PSCO Presentation: 7 April, 2016

“The Primordial Bull & Original Sin: Sasanian Jews and Christians at the Crossroads of Syrian Mithraism & Indo-Iranian Culture”

Yishai Kiel (Yale)


A cryptic story recorded in the Babylonian Talmud narrates Adam's first encounter with the seasonal and daily cycles of light and darkness. Having realized that darkness was not a punishment inflicted on the world as a result of his original sin, Adam is said to have sacrificed the primordial bull, a mythical creature which is believed to have been a unicorn fashioned by God in its mature form. A related Judeo-Christian magic bowl in Jewish Babylonian Aramaic (M 163),[1] which pays homage to Jesus and the trinity, similarly narrates an ambiguous scene described as the "oppression (איתכביש)" of the primordial bull (תורא קדמאה).

In my lecture, I will illuminate the various versions of this obscure tradition by recourse to its indigenous Iranian context. Based on textual and visual representations of a mythical scene depicting the slaying of the primordial bull — whether by way of sacrifice or at the hands of an evil entity — recorded on several rock-reliefs at Persepolis, Sassanian coinage, Pahlavi literature, and Mithraic depictions of the tauroctony at Dura Europos, I posit that Jews and Christians in Sasanian Babylonia absorbed the symbolism attached to the Iranian myth while adapting it to more familiar Judeo-Christian traditions concerning Adam and the original sin.

Jews and Christians in Babylonian, I argue, did not simply weave together textual and visual depictions of the mythical slaying of the (single-horned) primordial bull, but adapted this complex web of myths to existing rabbinic and Christian traditions inherited from the Roman East. Imbuing these traditions with new mythical symbolism, the bull sacrificed by Adam or oppressed by a manifestation of evil was mythologized, individualized, and reconfigured in the image and likeness of indigenous Iranian traditions.


Yishai Kiel is a lecturer in the Department of Religious Studies and Directed Studies Program at Yale University. He received his Ph.D. from the Hebrew University of Jerusalem, was a Harry Starr fellow at the Center for Jewish Studies at Harvard, a postdoctoral fellow at the Department of Near Eastern Languages and Civilizations at Harvard, and a Blaustein postdoctoral associate at the Program in Judaic Studies at Yale. Kiel's scholarship centers on legal, exegetical, and theological intersections of Rabbinic, Christian, Islamic, Zoroastrian, and Manichaean traditions in the Sasanian and early Islamicate Near East. His articles have been published in various scholarly platforms, including The Journal of Religion, Harvard Theological Review, Vetus Testamentum, Journal of the American Oriental Society, Journal of Jewish Studies, Journal of Biblical Literature, Bulletin of the Asia Institute, AJS Review, Jewish Studies Quarterly, Journal for the Study of Judaism, and Jewish Law Annual. His forthcoming book is entitled Sexuality in the Babylonian Talmud: Christian and Sasanian Contexts in Late Antiquity (Cambridge: Cambridge University Press, 2016).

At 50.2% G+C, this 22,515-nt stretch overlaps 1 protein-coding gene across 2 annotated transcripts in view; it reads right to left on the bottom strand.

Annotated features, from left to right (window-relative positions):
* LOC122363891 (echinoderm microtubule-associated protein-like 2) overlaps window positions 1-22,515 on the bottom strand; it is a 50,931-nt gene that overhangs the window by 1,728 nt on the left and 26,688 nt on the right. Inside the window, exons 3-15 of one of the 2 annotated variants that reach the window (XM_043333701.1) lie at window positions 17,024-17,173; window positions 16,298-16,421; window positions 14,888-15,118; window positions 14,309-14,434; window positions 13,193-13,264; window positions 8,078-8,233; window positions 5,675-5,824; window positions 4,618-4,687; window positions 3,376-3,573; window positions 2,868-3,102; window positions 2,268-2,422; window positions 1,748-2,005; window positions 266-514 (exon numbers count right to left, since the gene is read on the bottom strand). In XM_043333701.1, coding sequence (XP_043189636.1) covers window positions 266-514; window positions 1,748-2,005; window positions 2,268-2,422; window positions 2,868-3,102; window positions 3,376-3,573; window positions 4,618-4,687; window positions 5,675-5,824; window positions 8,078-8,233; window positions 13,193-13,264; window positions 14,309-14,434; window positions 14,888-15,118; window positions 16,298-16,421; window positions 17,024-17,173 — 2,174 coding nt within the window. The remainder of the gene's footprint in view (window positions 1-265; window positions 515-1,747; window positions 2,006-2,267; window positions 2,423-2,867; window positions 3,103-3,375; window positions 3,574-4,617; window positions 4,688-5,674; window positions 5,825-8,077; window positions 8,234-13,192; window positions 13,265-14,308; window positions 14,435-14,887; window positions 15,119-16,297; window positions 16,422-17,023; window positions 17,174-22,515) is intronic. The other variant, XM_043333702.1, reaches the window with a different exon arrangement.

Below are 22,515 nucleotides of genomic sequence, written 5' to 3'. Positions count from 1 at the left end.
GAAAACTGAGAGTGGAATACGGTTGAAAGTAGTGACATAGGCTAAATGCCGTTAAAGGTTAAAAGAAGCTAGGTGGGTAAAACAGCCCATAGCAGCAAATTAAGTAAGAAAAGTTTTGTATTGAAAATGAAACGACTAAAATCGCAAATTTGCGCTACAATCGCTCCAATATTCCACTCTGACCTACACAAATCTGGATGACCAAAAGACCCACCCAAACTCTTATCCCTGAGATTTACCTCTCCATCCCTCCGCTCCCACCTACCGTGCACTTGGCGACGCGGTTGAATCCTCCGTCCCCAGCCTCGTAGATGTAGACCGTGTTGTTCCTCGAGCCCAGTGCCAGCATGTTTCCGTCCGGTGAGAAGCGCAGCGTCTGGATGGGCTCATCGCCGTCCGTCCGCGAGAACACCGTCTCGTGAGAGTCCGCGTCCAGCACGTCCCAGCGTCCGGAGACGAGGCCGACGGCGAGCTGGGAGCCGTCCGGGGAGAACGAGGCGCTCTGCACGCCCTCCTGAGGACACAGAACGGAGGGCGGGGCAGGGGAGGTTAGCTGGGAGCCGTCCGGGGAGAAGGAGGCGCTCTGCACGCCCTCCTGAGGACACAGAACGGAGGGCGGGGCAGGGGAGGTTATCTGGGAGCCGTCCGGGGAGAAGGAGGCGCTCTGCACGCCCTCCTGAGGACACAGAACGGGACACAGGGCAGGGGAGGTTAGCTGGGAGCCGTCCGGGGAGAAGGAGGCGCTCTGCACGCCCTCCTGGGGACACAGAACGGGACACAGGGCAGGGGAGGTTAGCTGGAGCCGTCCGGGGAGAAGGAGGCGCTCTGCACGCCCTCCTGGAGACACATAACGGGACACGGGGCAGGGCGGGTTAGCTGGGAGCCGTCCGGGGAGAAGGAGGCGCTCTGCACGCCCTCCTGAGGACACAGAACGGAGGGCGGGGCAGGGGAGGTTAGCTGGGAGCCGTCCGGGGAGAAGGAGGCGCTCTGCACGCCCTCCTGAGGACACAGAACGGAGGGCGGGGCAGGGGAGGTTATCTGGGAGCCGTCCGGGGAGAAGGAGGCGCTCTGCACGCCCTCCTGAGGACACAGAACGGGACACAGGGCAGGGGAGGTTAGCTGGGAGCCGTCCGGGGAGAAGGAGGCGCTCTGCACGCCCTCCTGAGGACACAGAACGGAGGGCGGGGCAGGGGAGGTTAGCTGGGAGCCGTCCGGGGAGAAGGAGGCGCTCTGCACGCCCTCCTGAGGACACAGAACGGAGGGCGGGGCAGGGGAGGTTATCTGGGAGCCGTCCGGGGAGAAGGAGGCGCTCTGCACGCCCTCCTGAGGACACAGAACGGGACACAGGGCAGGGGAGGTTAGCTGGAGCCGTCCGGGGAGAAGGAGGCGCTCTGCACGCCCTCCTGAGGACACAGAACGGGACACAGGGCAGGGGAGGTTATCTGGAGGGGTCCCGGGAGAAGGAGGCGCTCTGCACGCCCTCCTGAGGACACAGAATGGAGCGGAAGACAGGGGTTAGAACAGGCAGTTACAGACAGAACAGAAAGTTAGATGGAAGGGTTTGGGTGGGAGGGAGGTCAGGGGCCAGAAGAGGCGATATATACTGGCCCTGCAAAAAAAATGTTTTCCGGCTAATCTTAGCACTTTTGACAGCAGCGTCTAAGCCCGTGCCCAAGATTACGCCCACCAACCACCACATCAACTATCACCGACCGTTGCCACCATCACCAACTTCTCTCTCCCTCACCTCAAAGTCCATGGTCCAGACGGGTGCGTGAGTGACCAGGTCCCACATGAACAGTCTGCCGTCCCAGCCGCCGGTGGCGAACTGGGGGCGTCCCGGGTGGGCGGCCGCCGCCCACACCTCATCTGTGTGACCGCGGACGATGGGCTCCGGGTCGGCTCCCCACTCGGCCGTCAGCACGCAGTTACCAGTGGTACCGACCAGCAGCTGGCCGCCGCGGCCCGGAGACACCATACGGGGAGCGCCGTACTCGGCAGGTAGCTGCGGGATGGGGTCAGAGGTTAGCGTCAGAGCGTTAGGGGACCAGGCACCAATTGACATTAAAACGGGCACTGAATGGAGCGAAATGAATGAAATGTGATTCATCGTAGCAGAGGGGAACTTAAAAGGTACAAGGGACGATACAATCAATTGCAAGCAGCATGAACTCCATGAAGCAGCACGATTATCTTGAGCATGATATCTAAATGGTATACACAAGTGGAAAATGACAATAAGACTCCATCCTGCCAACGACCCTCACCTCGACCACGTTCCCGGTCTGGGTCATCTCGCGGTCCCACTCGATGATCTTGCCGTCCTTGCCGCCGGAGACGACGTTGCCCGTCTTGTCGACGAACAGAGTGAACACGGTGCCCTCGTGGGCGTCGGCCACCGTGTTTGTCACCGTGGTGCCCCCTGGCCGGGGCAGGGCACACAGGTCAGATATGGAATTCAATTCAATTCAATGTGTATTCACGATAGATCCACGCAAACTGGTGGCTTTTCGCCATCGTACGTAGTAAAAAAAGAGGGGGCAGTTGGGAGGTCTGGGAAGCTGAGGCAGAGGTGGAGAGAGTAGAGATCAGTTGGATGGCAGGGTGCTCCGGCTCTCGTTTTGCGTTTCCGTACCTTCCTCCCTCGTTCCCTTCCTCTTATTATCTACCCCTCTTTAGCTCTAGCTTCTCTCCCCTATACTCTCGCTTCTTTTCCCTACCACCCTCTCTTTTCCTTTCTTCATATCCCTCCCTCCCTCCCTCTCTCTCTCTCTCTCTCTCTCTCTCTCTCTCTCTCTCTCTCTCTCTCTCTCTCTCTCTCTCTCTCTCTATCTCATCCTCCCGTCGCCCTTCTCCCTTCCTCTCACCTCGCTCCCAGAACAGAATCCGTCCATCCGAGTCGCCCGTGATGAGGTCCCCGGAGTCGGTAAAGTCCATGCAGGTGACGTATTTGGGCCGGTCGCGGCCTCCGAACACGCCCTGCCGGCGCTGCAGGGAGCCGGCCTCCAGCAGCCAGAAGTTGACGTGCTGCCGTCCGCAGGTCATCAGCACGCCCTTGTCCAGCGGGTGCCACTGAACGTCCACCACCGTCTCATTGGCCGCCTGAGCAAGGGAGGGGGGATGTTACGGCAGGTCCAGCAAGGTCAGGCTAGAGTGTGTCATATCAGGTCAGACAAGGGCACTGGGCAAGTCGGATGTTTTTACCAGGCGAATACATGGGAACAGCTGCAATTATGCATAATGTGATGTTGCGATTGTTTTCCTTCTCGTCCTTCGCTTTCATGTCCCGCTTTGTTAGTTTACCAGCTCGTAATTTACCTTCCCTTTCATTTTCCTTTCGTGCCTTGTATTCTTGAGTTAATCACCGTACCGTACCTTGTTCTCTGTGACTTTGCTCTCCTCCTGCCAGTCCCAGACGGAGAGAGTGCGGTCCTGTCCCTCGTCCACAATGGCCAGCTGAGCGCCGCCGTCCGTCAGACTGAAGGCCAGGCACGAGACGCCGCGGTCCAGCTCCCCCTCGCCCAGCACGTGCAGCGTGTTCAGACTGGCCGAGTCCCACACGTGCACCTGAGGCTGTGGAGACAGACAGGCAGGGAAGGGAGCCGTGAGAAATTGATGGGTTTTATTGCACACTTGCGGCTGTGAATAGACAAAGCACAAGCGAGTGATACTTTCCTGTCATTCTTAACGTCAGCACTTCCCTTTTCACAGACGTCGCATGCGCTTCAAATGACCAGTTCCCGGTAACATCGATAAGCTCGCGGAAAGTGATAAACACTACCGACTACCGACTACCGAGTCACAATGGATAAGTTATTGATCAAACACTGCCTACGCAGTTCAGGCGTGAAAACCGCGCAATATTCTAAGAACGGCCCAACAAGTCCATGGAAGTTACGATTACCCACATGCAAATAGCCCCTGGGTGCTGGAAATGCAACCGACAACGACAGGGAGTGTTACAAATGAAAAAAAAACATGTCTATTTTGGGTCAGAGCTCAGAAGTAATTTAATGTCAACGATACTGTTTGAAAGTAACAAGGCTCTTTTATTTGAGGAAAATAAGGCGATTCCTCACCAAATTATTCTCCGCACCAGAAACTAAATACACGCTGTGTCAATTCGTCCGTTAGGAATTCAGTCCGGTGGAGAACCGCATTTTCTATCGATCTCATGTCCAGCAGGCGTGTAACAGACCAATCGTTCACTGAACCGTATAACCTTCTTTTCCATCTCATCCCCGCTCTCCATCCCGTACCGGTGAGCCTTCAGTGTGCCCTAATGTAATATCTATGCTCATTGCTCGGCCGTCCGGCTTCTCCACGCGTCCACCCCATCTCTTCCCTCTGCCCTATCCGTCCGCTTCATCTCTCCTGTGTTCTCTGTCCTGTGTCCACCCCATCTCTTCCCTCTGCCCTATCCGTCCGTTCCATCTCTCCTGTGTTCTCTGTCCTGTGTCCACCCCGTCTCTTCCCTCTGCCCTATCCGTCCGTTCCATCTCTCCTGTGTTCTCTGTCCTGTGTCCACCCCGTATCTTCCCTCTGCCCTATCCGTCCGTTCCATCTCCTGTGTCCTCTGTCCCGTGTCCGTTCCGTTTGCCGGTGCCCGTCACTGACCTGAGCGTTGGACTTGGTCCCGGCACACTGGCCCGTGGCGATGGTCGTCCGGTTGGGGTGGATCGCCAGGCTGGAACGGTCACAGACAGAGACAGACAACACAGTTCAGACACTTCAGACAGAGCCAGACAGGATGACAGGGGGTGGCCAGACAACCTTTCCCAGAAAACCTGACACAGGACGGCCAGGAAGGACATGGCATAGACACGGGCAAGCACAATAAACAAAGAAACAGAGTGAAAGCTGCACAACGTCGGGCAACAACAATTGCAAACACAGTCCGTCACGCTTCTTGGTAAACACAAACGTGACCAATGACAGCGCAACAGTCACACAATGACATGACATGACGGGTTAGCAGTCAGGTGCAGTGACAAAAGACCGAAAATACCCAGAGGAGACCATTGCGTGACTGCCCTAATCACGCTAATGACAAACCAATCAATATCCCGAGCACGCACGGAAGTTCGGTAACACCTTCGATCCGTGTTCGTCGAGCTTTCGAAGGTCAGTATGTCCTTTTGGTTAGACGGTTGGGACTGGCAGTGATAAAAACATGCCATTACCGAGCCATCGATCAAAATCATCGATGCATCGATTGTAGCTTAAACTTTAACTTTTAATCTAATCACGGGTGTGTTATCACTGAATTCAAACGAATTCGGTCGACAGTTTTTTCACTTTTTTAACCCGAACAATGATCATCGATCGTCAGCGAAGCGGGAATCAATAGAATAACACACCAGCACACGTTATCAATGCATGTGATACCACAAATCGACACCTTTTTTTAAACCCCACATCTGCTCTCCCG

Note that the external doors of Cohen Hall have been locked some evenings by 7:00 pm. We will post students at the doors between 6:40 and 6:55 to let you in. If you arrive later, please call or text (215-900-5422 or 714-213-5925), and we’ll have someone run down to let you in!

Meeting and Dining

All are welcome! As usual, those interested are also welcome to join us for an informal dinner prior to the session. Those wishing to dine together before the seminar will meet at 6:00 p.m. in the Second-Floor Lounge of Cohen Hall and then walk next door to the food court in Houston Hall. Or, just meet us in the Houston Hall downstairs food-court between 6:00-6:45 p.m.

As usual, the PSCO seminar will begin at 7:00 p.m. and end at 9:00 p.m. We meet in the Second-Floor Lounge of Cohen Hall.